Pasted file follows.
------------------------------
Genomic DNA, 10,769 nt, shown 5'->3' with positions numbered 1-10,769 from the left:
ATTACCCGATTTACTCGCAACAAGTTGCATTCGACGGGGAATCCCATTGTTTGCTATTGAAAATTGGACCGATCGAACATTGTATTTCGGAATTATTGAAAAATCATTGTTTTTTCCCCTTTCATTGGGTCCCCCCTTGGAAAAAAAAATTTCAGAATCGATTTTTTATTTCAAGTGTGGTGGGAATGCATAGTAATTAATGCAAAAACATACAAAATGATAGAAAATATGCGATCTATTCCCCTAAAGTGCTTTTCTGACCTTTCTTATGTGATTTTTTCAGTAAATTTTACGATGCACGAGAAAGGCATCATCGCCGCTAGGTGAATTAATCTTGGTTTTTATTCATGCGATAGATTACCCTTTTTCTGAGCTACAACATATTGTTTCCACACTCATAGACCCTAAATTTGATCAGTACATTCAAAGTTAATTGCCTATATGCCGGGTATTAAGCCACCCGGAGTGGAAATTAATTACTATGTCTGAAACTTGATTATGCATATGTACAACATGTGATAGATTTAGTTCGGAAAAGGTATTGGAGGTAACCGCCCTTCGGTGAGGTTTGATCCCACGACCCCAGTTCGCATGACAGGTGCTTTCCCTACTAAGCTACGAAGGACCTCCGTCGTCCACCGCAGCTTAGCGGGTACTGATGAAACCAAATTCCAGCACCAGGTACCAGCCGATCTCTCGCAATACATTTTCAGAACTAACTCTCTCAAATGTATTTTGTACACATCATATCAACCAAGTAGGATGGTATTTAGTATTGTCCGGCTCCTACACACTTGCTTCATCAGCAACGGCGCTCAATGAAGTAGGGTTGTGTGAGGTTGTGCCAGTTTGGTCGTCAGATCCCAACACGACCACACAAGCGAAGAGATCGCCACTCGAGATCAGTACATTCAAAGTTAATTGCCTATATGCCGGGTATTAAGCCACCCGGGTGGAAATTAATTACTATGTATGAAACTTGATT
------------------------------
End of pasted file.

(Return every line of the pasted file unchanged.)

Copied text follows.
Genomic DNA, 10,769 nt, shown 5'->3' with positions numbered 1-10,769 from the left:
ATTACCCGATTTACTCGCAACAAGTTGCATTCGACGGGGAATCCCATTGTTTGCTATTGAAAATTGGACCGATCGAACATTGTATTTCGGAATTATTGAAAAATCATTGTTTTTTCCCCTTTCATTGGGTCCCCCCTTGGAAAAAAAAATTTCAGAATCGATTTTTTATTTCAAGTGTGGTGGGAATGCATAGTAATTAATGCAAAAACATACAAAATGATAGAAAATATGCGATCTATTCCCCTAAAGTGCTTTTCTGACCTTTCTTATGTGATTTTTTCAGTAAATTTTACGATGCACGAGAAAGGCATCATCGCCGCTAGGTGAATTAATCTTGGTTTTTATTCATGCGATAGATTACCCTTTTTCTGAGCTACAACATATTGTTTCCACACTCATAGACCCTAAATTTGATCAGTACATTCAAAGTTAATTGCCTATATGCCGGGTATTAAGCCACCCGGAGTGGAAATTAATTACTATGTCTGAAACTTGATTATGCATATGTACAACATGTGATAGATTTAGTTCGGAAAAGGTATTGGAGGTAACCGCCCTTCGGTGAGGTTTGATCCCACGACCCCAGTTCGCATGACAGGTGCTTTCCCTACTAAGCTACGAAGGACCTCCGTCGTCCACCGCAGCTTAGCGGGTACTGATGAAACCAAATTCCAGCACCAGGTACCAGCCGATCTCTCGCAATACATTTTCAGAACTAACTCTCTCAAATGTATTTTGTACACATCATATCAACCAAGTAGGATGGTATTTAGTATTGTCCGGCTCCTACACACTTGCTTCATCAGCAACGGCGCTCAATGAAGTAGGGTTGTGTGAGGTTGTGCCAGTTTGGTCGTCAGATCCCAACACGACCACACAAGCGAAGAGATCGCCACTCGAGATCAGTACATTCAAAGTTAATTGCCTATATGCCGGGTATTAAGCCACCCGGGTGGAAATTAATTACTATGTATGAAACTTGATT